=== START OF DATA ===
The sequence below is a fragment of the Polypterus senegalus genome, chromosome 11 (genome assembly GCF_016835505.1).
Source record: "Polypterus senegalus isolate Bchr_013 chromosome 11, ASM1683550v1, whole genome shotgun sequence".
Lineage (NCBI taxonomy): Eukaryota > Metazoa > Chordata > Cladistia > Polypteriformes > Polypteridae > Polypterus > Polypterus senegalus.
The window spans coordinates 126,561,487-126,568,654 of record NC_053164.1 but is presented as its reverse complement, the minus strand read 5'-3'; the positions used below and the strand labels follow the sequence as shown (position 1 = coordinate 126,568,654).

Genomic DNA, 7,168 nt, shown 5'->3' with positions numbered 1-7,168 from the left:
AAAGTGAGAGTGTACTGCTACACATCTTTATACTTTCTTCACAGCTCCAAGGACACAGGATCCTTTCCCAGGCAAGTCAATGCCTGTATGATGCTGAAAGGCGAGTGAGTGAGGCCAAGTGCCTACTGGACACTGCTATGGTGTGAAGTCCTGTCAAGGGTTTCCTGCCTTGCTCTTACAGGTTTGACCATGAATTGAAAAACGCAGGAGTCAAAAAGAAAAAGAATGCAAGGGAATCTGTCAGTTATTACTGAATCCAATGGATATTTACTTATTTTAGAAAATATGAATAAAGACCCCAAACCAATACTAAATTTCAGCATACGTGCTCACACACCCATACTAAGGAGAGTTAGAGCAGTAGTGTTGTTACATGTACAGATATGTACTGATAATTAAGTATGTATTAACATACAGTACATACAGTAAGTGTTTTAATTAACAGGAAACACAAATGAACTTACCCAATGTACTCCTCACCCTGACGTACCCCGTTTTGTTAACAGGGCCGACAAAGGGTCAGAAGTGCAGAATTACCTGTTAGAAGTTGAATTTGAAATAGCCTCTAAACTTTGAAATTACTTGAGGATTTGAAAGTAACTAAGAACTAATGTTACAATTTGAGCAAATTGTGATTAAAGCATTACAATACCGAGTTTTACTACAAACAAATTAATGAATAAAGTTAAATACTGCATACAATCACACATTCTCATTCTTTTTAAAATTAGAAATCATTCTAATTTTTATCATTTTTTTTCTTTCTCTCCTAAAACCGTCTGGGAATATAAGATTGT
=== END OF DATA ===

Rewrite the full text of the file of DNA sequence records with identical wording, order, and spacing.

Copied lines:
The sequence below is a fragment of the Polypterus senegalus genome, chromosome 11 (genome assembly GCF_016835505.1).
Source record: "Polypterus senegalus isolate Bchr_013 chromosome 11, ASM1683550v1, whole genome shotgun sequence".
Lineage (NCBI taxonomy): Eukaryota > Metazoa > Chordata > Cladistia > Polypteriformes > Polypteridae > Polypterus > Polypterus senegalus.
The window spans coordinates 126,561,487-126,568,654 of record NC_053164.1 but is presented as its reverse complement, the minus strand read 5'-3'; the positions used below and the strand labels follow the sequence as shown (position 1 = coordinate 126,568,654).

Genomic DNA, 7,168 nt, shown 5'->3' with positions numbered 1-7,168 from the left:
AAAGTGAGAGTGTACTGCTACACATCTTTATACTTTCTTCACAGCTCCAAGGACACAGGATCCTTTCCCAGGCAAGTCAATGCCTGTATGATGCTGAAAGGCGAGTGAGTGAGGCCAAGTGCCTACTGGACACTGCTATGGTGTGAAGTCCTGTCAAGGGTTTCCTGCCTTGCTCTTACAGGTTTGACCATGAATTGAAAAACGCAGGAGTCAAAAAGAAAAAGAATGCAAGGGAATCTGTCAGTTATTACTGAATCCAATGGATATTTACTTATTTTAGAAAATATGAATAAAGACCCCAAACCAATACTAAATTTCAGCATACGTGCTCACACACCCATACTAAGGAGAGTTAGAGCAGTAGTGTTGTTACATGTACAGATATGTACTGATAATTAAGTATGTATTAACATACAGTACATACAGTAAGTGTTTTAATTAACAGGAAACACAAATGAACTTACCCAATGTACTCCTCACCCTGACGTACCCCGTTTTGTTAACAGGGCCGACAAAGGGTCAGAAGTGCAGAATTACCTGTTAGAAGTTGAATTTGAAATAGCCTCTAAACTTTGAAATTACTTGAGGATTTGAAAGTAACTAAGAACTAATGTTACAATTTGAGCAAATTGTGATTAAAGCATTACAATACCGAGTTTTACTACAAACAAATTAATGAATAAAGTTAAATACTGCATACAATCACACATTCTCATTCTTTTTAAAATTAGAAATCATTCTAATTTTTATCATTTTTTTTCTTTCTCTCCTAAAACCGTCTGGGAATATAAGATTGT